The Yaraneha plan attempts to address the issue of under-investment and economic discontent (especially by the lower-classes) in one bold but risky stroke: Eliminate billions of dollars in subsidies in a relatively short span of time. While subsidies have historically been a cushion against shrinking incomes and rising prices in Iran, they also promote waste in the consumption of basic goods by dramatically lowering prices. This is especially a problem in the area of refined gasoline, which Iran (a major producer of crude oil) has been forced to import at an alarming rate. Cutting subsidies has thus addressed the issue of high consumption and waste. The impact of subsidy reforms on the lower and middle-classes have in turn been balanced out by small onetime cash payment of $45 per person per month made to 72.5 million people. While it is too soon to tell, the IMF appears optimistic that Iran may be able to get its economy on track if it is able to control spending, cut inflation, and if oil prices remain high. The savings from the Yaraneha plan, estimated to be around $14 billion, in turn can be used to make critical investments needed to save the ailing petroleum industry and other economic sectors.[3]

Is the Yaraneh plan the vaccine to Iran’s economic sanctions virus? It is clearly too soon to tell. However, if this is the case, then it may suggest the failure of a major pillar of US containment strategy toward Iran for the time being. It increasingly appears that Iran has mastered living in the hostile environment the US has created for it, and in fact may not be able to survive without it! After all, the ever tightening grip of the IRGC on Iran’s economy is largely dependent on its state of isolation. If sanctions have failed to fundamentally change Iran’s behaviour, it may mean that containment may also be failing- especially in the context of the weakening US security architecture in the Middle East in the wake of the Arab Spring.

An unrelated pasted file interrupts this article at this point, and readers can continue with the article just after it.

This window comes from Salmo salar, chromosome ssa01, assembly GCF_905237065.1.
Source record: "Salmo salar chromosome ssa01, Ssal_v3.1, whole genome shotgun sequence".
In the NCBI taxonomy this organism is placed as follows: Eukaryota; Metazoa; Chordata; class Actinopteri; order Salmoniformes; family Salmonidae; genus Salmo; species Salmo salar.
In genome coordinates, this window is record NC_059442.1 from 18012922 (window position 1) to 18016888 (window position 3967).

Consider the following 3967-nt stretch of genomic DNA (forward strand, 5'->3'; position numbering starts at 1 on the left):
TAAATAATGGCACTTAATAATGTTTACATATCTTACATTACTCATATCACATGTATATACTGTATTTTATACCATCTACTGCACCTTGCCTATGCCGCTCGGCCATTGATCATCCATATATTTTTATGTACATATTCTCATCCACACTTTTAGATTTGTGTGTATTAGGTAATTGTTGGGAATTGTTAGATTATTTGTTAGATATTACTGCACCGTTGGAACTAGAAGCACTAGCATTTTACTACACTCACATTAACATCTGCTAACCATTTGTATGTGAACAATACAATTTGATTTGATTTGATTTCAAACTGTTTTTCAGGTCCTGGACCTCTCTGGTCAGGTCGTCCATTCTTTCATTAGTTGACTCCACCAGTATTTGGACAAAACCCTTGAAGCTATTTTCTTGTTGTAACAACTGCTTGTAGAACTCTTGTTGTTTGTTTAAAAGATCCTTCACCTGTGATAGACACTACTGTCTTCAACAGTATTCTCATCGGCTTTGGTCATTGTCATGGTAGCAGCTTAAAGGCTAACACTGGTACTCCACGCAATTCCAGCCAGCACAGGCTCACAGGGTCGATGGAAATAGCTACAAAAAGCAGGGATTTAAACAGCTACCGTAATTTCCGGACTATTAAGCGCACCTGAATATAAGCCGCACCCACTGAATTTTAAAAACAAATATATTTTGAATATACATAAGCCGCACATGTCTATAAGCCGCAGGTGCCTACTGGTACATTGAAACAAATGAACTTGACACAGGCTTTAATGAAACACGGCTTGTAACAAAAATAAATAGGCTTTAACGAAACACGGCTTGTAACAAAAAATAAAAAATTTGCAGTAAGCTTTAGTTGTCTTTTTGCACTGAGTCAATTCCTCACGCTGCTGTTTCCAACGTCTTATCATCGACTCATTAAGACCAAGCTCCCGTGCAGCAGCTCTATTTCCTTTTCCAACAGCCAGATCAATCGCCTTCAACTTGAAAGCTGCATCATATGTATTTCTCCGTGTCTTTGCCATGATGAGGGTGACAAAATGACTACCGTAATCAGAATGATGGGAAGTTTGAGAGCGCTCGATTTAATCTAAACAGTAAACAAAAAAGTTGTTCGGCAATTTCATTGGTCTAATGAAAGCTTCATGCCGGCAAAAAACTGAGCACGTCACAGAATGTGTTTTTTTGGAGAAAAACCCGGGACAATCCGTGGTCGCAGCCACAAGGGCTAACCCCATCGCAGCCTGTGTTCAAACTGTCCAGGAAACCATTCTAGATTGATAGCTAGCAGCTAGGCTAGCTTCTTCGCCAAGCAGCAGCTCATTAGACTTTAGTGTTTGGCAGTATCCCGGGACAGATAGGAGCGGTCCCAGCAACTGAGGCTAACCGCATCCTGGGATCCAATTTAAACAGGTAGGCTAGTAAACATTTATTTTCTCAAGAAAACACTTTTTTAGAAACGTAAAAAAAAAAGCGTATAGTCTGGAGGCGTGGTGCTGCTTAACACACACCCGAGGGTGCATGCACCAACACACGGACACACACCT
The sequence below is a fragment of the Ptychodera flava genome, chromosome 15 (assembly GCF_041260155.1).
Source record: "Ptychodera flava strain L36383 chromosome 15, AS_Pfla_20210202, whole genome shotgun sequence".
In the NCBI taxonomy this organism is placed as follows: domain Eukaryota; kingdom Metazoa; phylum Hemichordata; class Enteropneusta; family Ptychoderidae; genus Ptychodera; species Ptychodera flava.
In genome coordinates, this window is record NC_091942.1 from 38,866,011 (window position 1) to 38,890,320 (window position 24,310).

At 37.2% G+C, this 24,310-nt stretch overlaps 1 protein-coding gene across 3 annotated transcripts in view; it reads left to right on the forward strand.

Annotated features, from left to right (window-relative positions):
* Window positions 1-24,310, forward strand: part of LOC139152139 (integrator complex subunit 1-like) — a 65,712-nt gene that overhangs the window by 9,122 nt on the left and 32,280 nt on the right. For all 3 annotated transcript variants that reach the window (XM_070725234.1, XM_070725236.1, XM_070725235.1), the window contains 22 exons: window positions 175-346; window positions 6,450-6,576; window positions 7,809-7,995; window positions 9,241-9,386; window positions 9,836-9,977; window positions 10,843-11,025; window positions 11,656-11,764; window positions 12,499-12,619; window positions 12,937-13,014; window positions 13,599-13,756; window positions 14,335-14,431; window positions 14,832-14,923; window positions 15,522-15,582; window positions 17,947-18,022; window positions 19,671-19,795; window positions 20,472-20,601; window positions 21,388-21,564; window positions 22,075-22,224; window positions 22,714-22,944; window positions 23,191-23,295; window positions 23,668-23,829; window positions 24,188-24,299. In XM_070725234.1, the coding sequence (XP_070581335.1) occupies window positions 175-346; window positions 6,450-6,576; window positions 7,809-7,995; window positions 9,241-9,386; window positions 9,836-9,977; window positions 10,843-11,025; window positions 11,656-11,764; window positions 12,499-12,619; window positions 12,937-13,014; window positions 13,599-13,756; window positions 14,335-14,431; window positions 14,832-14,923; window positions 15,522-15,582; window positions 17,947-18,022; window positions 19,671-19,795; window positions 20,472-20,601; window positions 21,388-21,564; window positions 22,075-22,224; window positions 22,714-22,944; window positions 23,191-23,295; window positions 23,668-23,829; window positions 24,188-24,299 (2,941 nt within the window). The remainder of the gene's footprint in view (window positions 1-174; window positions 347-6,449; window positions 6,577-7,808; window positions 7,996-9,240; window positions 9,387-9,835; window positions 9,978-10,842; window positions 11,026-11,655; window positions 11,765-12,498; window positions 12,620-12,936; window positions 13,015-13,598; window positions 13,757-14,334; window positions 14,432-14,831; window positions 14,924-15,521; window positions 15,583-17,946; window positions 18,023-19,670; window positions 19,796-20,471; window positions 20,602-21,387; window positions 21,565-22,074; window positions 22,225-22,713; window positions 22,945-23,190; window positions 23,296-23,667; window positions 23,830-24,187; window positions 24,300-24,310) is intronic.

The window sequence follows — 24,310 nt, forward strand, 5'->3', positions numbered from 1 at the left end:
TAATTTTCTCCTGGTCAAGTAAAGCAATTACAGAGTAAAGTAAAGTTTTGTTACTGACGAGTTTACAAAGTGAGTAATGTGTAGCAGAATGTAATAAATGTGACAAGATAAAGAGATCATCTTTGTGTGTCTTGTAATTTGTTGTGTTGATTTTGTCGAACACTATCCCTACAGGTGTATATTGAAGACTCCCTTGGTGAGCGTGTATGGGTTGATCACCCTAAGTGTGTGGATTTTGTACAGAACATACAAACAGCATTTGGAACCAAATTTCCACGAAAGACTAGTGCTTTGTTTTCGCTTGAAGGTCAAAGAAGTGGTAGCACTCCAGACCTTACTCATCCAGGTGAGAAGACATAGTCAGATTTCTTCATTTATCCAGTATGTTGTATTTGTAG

Beyond sanctions and war: US “soft-power” options

This poses a second even more important question for US policy toward Iran: How should it be changed to be more effective? The military attack option has been on the table since 1979 and have become relevant again since the Bush administration, especially in regard to Iran’s nuclear program. However, it is likely the least optimal option for a host of reasons including US military over-extension, Iran’s ability to retaliate, the potential of the conflict to spread, the effect on the price of oil and perhaps critically that military intimidation is unlikely to change the behaviour of Iran’s leaders but only embolden them. While the US may choose to continue containment, and even sanctions, or engage Iran in talks that eventually lead to détente, there is something that can be additionally done that the IRI has feared for years. Iran has called the promotion of democracy and human rights the “soft war” which it views as a bigger danger than anything else because of its ability to change its citizenry’s thoughts and empower them to take actions against the regime. The Obama administration has been empowering those opposing the IRI from within Iran through the Iranian Digital Empowerment Act, Stand with the Iranian People Act, Victims of Iranian Censorship Act (VOICE) and Iranian Cyber – Suppression Act, all since 2009. Yet a more comprehensive effort may be needed. While the US should be highly skeptical of supporting existing opposition groups, strongly promoting the broader goals of democracy and human rights and enforcing these in international arenas may pay dividends that more expensive hard-power options have not been able to so far.